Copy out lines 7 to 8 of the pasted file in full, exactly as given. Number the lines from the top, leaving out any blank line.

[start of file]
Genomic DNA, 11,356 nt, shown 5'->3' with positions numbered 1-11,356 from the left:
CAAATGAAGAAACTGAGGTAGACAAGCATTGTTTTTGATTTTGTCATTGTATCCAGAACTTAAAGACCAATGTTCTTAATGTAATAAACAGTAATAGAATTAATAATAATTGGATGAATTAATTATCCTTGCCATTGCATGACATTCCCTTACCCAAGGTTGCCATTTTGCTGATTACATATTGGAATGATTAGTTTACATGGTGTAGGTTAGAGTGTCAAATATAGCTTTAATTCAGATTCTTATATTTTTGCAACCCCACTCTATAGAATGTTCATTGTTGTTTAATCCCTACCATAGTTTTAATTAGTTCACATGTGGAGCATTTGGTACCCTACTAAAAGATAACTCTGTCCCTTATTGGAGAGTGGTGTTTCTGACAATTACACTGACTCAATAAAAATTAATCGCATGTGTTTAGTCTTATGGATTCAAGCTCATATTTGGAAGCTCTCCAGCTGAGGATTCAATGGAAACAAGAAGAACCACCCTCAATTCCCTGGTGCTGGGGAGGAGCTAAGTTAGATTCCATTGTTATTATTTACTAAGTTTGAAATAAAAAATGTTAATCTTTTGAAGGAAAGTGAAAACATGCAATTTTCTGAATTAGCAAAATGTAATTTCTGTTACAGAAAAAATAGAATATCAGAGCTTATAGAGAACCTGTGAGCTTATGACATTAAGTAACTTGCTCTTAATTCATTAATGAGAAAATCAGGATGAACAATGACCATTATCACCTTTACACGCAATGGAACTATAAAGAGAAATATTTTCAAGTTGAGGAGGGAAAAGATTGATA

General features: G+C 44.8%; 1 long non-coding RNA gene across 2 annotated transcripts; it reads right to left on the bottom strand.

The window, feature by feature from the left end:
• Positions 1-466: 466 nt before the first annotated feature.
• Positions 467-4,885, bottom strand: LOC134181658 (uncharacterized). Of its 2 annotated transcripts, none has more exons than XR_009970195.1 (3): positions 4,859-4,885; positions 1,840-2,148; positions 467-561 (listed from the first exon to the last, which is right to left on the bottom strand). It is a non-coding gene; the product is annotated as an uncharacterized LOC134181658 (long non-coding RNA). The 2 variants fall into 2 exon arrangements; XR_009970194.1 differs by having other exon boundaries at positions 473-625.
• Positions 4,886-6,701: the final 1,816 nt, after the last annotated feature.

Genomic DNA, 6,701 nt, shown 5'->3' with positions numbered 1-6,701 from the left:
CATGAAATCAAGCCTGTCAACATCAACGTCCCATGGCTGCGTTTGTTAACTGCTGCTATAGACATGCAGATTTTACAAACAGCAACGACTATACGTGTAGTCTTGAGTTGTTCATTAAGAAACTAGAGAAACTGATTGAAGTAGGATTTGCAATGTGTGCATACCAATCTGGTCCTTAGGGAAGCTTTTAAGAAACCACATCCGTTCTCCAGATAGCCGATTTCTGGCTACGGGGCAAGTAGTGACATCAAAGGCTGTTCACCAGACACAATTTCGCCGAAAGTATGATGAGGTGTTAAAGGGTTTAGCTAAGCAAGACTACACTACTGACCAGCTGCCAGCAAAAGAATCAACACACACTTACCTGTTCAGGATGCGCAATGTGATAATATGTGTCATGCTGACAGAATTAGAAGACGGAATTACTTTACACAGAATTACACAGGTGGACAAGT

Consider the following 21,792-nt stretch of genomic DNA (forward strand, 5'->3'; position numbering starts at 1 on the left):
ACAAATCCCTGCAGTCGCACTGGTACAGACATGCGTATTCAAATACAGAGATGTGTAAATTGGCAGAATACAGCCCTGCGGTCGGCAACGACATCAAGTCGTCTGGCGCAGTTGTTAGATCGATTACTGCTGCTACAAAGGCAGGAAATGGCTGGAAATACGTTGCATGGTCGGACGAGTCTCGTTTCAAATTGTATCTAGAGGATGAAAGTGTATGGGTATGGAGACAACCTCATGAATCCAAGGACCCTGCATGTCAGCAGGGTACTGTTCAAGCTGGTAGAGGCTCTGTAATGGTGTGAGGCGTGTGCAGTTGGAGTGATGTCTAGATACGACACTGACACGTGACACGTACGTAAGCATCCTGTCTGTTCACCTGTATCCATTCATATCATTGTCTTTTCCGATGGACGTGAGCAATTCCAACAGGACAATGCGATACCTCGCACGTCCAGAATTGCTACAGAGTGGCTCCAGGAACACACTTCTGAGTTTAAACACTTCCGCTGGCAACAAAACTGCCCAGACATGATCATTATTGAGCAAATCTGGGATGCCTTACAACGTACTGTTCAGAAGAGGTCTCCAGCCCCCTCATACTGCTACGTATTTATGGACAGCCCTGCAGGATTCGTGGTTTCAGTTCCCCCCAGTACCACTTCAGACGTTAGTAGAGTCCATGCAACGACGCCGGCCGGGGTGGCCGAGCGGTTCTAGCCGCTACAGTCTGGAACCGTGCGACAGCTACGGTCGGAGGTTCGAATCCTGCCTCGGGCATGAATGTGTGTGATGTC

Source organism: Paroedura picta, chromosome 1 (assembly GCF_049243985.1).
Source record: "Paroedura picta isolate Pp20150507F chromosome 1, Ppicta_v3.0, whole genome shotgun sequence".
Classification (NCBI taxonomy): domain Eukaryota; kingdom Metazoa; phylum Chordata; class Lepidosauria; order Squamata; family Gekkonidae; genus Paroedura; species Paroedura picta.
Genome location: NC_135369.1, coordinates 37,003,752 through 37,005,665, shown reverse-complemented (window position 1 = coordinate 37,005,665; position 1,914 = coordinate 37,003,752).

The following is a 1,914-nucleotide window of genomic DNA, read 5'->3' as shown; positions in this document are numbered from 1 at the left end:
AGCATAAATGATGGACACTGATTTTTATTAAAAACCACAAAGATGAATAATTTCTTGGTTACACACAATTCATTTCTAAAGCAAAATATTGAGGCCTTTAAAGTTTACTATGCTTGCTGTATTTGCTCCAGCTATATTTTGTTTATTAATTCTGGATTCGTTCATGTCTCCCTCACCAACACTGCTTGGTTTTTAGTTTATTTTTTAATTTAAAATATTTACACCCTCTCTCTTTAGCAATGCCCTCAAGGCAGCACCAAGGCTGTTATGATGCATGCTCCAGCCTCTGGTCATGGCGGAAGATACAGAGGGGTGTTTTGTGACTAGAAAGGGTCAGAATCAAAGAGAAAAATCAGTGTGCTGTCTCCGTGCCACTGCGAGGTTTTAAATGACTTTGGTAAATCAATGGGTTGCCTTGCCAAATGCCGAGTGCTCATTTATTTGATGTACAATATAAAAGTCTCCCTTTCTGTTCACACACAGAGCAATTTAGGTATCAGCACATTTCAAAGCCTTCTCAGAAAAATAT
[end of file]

• Positions 4,886-6,701: the final 1,816 nt, after the last annotated feature.

Genomic DNA, 6,701 nt, shown 5'->3' with positions numbered 1-6,701 from the left: